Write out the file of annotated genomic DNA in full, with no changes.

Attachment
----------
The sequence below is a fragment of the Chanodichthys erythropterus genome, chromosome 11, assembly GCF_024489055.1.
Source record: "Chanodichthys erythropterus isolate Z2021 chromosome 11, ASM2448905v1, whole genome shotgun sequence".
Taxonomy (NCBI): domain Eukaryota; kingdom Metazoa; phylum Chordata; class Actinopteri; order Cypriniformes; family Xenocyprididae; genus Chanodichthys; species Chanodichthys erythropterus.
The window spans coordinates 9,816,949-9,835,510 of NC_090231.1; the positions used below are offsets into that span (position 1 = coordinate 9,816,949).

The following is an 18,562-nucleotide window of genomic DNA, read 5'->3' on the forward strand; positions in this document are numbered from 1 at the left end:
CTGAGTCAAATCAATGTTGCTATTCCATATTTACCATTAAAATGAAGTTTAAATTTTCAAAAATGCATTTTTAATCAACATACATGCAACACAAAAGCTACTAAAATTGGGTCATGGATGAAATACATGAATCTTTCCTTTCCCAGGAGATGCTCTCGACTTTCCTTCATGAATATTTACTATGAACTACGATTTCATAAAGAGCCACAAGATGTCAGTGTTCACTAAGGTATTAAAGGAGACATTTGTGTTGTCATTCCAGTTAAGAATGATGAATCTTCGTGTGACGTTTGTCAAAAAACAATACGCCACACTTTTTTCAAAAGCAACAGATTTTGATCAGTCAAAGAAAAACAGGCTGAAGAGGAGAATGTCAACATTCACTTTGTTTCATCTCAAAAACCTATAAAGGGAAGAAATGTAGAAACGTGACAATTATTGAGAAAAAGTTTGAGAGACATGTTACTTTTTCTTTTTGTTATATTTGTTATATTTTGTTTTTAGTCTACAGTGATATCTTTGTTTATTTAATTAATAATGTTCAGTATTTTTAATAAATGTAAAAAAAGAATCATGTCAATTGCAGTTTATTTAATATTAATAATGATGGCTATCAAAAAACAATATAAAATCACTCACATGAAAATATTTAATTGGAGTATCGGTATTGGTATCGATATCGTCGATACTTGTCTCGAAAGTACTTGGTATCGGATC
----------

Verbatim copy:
The sequence below is a fragment of the Chanodichthys erythropterus genome, chromosome 11, assembly GCF_024489055.1.
Source record: "Chanodichthys erythropterus isolate Z2021 chromosome 11, ASM2448905v1, whole genome shotgun sequence".
Taxonomy (NCBI): domain Eukaryota; kingdom Metazoa; phylum Chordata; class Actinopteri; order Cypriniformes; family Xenocyprididae; genus Chanodichthys; species Chanodichthys erythropterus.
The window spans coordinates 9,816,949-9,835,510 of NC_090231.1; the positions used below are offsets into that span (position 1 = coordinate 9,816,949).

The following is an 18,562-nucleotide window of genomic DNA, read 5'->3' on the forward strand; positions in this document are numbered from 1 at the left end:
CTGAGTCAAATCAATGTTGCTATTCCATATTTACCATTAAAATGAAGTTTAAATTTTCAAAAATGCATTTTTAATCAACATACATGCAACACAAAAGCTACTAAAATTGGGTCATGGATGAAATACATGAATCTTTCCTTTCCCAGGAGATGCTCTCGACTTTCCTTCATGAATATTTACTATGAACTACGATTTCATAAAGAGCCACAAGATGTCAGTGTTCACTAAGGTATTAAAGGAGACATTTGTGTTGTCATTCCAGTTAAGAATGATGAATCTTCGTGTGACGTTTGTCAAAAAACAATACGCCACACTTTTTTCAAAAGCAACAGATTTTGATCAGTCAAAGAAAAACAGGCTGAAGAGGAGAATGTCAACATTCACTTTGTTTCATCTCAAAAACCTATAAAGGGAAGAAATGTAGAAACGTGACAATTATTGAGAAAAAGTTTGAGAGACATGTTACTTTTTCTTTTTGTTATATTTGTTATATTTTGTTTTTAGTCTACAGTGATATCTTTGTTTATTTAATTAATAATGTTCAGTATTTTTAATAAATGTAAAAAAAGAATCATGTCAATTGCAGTTTATTTAATATTAATAATGATGGCTATCAAAAAACAATATAAAATCACTCACATGAAAATATTTAATTGGAGTATCGGTATTGGTATCGATATCGTCGATACTTGTCTCGAAAGTACTTGGTATCGGATC